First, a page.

Now structure of the private sector has changes - manufacturing loans, technology sector ,loans to infra , agro , social sector and service So the revamped structure needs to understand all these strctural shifts as term (duration) , underlying asset composition, cash flow etc will vary for all the above sectors
Any concept paper should assess and factor those structural changes and not confined to only mnaufacturing and infra

DFIs- all india and state level were catalyst for creating industrial (manufacturing base) in India in the 1950s to 1990s - when capital was scarce and venture capital non existent !
The projects were if i may say only in the manufacturing and mining sector !

There is need to separate commercial /retail banking and corporate banking (especially with project requireing 3 5, 5 or long term finance) due to ALM issue

Globally DFIs are resurgent In fact you have stolen my thunder as I have been mulling over wirting this since the last 2 years and dawdling on that!

One former head of DFIs (now head of an international DFI) is trying very hard to create, nay recreate, DFIs back doors through the old ways - lending through lines of credit - a la KFW, IBRD to DFIs his old DFI now a commercial bank) for onward lending to corporates Also bond issue in India under Masalla bonds is being planned !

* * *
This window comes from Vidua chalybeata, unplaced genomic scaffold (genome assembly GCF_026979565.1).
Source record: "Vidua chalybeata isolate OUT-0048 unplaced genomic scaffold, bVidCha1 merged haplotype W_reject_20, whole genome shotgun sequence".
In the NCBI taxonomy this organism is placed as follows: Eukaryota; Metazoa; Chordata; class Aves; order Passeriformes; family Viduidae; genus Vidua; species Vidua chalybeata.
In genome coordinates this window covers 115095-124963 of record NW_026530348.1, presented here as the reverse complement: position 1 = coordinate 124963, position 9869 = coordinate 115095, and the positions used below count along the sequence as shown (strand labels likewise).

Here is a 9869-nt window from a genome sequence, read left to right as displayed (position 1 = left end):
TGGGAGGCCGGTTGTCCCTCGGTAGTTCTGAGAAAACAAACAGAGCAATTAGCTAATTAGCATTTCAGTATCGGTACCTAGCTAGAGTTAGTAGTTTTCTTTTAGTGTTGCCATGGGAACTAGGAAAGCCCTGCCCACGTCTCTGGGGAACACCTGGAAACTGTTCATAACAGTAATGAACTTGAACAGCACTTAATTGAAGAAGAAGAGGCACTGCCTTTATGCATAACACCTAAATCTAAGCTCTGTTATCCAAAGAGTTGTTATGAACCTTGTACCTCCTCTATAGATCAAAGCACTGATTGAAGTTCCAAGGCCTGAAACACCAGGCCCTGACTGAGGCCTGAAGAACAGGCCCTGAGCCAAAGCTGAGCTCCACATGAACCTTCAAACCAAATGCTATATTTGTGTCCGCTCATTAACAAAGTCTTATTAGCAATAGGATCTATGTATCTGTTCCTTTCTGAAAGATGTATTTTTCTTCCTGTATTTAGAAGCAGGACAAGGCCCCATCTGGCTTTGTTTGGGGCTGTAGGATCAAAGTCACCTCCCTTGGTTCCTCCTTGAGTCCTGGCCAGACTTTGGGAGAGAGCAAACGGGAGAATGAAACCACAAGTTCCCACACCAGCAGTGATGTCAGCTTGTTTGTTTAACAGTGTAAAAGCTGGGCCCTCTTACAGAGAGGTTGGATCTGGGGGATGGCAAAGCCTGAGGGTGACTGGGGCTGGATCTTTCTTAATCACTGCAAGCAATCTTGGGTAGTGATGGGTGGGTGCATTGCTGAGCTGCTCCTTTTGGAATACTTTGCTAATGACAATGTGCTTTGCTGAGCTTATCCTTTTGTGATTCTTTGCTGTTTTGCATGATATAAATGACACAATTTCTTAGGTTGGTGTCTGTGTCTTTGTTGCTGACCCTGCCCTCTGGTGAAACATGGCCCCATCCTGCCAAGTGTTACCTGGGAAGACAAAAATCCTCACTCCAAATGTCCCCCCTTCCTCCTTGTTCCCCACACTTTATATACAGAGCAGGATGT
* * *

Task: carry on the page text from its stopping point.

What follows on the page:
The issue of financing is to look at global DFIs and how they are being financed

If you recall in those days (1950s through 1990s) DFIs and commercial banks had created inverted yeild curve - long term finance @14% against short term - working capital loans at +19% The govt needs to work on corporate bond market by building mechanisms to wean the corporates from bank finance - cash credit facilities which shifts the onus of credit planning from corporates to commercial banks!

There should be some incentive for large and well established corporates to move to commerical papers (there is already due to lower rate than bank finance) and bonds and also diincentive to dssuade them from bank finance